The latest guidance from the Centers for Disease Control on school re-openings states, “The many benefits of in-person schooling should be weighed against the risks of spreading COVID-19 in the school and community.” The CDC also recommends a number of measures to help prevent the spread of COVID-19 in schools, including continuing to offer virtual learning where appropriate.
House Minority Leader Emily Virgin (D-Norman) said during a press conference that she was “really encouraged” by the progress in vaccination, but cautioned that vaccines are not a silver bullet to enable safe school reopening.
“By including teachers in this (debate over school reopening), it’s creating another wedge issue,” she said. “That’s not how vaccines work. It takes time to build up immunity.”
Vaccines for teachers and school staff will be distributed through clinics set up in coordination with local school systems. Frye said the goal is to get vaccines to any teacher who wants one before spring break.
Oklahomans with comorbidities will have access
The larger population affected by Thursday’s announcement is Oklahomans who have health conditions that make them particularly vulnerable to COVID-19.
Frye said the list of eligible comorbidities for this stage includes but is not limited to:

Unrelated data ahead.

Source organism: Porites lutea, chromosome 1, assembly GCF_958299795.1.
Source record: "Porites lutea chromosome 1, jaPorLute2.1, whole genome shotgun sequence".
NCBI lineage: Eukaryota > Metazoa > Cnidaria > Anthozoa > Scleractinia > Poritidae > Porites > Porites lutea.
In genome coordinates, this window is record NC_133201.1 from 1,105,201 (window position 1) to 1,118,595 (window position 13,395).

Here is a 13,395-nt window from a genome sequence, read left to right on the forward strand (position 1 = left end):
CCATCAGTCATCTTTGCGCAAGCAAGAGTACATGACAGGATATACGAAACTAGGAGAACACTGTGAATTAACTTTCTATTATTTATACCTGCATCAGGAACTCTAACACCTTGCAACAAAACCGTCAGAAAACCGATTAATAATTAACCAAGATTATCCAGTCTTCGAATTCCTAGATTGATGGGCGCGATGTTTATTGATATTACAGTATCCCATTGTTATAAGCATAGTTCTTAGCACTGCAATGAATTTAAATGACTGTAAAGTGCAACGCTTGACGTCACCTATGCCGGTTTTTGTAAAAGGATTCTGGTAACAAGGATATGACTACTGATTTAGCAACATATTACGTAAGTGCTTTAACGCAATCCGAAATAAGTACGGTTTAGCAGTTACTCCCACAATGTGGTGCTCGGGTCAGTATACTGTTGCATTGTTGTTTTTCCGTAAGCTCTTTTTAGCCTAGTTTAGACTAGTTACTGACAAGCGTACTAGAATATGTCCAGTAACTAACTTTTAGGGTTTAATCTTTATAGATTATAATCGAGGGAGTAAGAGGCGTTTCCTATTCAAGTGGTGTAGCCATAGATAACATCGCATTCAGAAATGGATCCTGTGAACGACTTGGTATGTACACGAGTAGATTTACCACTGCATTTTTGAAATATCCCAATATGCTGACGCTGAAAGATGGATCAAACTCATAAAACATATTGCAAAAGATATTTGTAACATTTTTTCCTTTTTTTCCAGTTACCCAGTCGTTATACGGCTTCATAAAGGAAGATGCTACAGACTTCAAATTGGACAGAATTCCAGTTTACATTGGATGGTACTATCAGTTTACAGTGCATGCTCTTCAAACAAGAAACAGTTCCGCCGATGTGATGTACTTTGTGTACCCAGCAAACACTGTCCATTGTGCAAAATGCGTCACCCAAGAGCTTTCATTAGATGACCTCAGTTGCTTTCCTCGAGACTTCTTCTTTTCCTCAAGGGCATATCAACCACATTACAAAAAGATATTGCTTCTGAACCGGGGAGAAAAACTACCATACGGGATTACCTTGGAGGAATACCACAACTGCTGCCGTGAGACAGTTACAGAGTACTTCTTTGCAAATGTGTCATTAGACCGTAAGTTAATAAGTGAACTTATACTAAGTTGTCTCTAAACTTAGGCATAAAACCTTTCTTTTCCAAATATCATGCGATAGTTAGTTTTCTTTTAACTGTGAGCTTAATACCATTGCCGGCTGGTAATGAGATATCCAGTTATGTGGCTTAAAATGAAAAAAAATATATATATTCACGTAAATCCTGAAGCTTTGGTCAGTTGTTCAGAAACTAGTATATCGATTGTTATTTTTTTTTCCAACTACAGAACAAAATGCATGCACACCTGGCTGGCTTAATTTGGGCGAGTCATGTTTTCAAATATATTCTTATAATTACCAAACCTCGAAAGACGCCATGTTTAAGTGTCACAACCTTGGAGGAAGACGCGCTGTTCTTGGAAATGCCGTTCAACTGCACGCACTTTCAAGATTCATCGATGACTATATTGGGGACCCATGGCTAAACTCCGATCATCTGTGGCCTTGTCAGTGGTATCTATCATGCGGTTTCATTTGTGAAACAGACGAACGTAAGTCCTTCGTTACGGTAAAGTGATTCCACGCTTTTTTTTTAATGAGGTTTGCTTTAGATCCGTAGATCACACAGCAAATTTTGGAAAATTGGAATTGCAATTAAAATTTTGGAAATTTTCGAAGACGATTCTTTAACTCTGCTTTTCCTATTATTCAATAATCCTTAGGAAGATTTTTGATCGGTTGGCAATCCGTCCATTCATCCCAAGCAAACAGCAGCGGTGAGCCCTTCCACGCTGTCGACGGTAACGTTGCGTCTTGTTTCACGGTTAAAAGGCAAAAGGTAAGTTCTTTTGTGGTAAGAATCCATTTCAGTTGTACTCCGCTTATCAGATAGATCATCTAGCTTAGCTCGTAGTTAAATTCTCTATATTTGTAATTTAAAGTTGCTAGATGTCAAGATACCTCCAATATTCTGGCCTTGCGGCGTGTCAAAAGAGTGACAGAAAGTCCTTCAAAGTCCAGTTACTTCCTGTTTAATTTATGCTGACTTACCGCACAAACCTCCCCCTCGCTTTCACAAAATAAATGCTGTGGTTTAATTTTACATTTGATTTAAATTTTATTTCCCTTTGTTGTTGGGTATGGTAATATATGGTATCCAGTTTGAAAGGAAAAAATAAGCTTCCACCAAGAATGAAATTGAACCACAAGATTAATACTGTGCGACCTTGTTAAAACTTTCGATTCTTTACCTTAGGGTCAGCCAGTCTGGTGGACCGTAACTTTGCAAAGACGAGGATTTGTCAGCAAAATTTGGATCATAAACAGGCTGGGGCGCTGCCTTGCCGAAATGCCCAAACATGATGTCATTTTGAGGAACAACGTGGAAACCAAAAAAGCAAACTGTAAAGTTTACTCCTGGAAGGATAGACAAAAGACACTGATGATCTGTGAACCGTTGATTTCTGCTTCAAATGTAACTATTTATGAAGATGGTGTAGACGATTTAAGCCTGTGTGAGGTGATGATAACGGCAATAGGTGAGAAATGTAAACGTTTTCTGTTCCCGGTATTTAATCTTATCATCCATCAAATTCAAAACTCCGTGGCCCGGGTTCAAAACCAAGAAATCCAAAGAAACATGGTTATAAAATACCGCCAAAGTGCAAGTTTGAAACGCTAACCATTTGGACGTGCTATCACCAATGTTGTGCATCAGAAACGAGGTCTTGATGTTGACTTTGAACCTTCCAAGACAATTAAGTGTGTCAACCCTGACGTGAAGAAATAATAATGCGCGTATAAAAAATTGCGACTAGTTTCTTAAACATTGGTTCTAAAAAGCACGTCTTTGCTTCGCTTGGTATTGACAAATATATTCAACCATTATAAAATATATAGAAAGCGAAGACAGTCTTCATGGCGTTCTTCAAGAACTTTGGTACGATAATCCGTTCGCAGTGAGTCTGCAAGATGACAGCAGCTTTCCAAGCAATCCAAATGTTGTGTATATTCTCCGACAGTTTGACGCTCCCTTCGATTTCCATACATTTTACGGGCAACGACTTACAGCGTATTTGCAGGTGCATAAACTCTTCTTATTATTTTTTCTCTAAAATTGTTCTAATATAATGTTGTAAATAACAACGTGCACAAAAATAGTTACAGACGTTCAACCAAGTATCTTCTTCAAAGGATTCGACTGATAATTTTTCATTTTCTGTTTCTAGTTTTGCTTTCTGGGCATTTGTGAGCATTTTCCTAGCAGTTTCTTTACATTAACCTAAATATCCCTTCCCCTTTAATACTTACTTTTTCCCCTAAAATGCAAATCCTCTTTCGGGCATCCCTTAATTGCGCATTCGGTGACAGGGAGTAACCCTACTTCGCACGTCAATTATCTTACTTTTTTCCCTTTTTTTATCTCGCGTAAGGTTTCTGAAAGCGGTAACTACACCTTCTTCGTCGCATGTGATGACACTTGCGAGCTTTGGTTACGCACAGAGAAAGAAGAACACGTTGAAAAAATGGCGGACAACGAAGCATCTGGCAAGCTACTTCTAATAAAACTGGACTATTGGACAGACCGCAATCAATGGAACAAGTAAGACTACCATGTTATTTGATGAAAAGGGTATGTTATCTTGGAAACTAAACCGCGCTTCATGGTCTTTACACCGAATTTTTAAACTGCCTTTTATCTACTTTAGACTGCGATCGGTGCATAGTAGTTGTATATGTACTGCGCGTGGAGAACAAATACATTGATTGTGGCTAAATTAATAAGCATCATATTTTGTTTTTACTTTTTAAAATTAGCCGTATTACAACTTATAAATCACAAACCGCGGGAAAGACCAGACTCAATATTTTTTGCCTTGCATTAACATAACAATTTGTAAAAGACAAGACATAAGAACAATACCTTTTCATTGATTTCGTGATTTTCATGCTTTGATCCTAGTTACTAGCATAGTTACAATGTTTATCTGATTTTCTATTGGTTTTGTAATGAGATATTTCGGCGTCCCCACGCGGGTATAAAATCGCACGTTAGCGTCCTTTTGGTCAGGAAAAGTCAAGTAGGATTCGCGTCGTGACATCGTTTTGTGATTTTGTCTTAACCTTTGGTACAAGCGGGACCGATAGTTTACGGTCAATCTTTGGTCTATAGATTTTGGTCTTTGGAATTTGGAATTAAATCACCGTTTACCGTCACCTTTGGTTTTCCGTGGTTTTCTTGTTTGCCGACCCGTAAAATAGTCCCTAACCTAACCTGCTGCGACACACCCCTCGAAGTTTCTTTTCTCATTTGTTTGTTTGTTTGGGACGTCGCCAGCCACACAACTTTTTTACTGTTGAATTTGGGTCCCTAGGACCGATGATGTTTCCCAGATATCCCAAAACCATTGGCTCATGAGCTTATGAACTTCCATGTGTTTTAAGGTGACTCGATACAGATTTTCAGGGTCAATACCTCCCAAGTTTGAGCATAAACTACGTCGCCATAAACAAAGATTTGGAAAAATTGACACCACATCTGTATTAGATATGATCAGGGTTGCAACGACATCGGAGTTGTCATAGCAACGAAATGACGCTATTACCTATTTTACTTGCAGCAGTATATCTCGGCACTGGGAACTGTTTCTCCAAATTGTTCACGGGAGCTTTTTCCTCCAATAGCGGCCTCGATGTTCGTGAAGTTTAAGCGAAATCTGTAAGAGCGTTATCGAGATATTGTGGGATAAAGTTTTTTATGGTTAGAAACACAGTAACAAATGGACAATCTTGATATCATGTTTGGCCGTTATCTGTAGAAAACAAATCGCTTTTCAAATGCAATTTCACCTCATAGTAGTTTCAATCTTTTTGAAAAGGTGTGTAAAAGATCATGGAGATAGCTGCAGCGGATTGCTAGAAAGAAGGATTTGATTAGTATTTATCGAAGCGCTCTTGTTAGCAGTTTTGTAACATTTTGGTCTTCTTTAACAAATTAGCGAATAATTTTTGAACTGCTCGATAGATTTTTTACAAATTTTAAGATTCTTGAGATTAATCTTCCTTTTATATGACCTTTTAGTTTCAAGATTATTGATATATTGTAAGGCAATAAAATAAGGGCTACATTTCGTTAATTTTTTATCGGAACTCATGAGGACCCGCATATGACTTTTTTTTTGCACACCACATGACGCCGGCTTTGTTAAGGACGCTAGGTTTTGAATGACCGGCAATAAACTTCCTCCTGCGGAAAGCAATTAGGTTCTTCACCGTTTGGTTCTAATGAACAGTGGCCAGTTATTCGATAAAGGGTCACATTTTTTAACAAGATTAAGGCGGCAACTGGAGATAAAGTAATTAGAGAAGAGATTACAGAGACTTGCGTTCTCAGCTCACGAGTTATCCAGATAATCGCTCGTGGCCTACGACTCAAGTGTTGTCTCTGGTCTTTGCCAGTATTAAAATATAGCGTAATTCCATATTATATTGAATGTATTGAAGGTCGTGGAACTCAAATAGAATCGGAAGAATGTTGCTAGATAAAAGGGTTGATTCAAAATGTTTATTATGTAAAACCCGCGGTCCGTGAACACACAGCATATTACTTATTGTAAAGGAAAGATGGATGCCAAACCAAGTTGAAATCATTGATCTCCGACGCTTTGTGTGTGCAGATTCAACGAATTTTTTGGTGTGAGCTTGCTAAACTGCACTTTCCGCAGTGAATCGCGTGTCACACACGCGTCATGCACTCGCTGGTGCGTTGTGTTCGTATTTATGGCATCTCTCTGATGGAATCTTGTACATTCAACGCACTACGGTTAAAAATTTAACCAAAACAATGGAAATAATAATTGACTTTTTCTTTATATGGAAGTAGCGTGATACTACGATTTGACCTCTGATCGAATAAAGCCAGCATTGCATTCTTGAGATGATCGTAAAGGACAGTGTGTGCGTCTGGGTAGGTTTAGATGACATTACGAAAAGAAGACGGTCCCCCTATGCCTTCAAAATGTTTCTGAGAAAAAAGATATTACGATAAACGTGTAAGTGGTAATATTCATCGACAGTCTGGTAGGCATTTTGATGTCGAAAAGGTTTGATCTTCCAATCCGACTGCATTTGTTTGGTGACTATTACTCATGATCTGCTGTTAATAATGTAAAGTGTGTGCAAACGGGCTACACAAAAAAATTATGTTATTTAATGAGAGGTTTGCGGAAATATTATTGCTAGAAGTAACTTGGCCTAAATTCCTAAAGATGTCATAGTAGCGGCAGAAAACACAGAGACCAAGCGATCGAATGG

- cardiovascular disease
- chronic lung, liver and renal disease
A fuller list of comorbidities, from the CDC, includes cancer, pregnancy, smoking, asthma and others.
Reed said the hope is that patients at risk of comorbidities will be identified and referred by physicians. He acknowledged, however, that there is a risk of people jumping the line by lying on the appointment portal screener about having a health condition.
“It’s inherent in the system, when we’re trying to vaccinate the entire state of Oklahoma, that we’re going to have some issues like that,” he said. “And we don’t want to create a system that becomes so restrictive just to try to eliminate a few of those that are abusing the system. We don’t want a system that is so restrictive that it cuts down on our efficiency moving forward.”
Oklahoma vaccinating faster than most states
Though Oklahoma has had one of the highest COVID-19 infection rates in the country during the pandemic, it has also achieved one of the highest vaccination rates, with approximately 11 percent of the population having received at least one vaccine shot.
Stitt said 441,000 Oklahomans have received their first vaccine dose, and 167,000 have received both initial and booster doses.
Reed added that, with state, federal and tribal distributions all included, 56 percent of Oklahomans over the age of 65 have received at least one shot.
One reason the program is moving quickly is that the state has prioritized speed over strict adherence to distribution priorities. This has allowed localities to move forward through the phases at their own pace. It also means that the state takes what Reed called “an overlapping approach” to its distribution phases.
“We begin the next priority group prior to finishing the current one, “he said. “This ensures we maintain proper momentum while accounting for the difficulty in predicting uptake rates and possible vaccine hesitancy.”
Reed emphasized that vaccines will remain available to people who qualify under previous phases. He said ramping up vaccination efforts is still largely dependent on increased supply, including the potential FDA approval of a new vaccine by Johnson & Johnson that does not require a booster shot.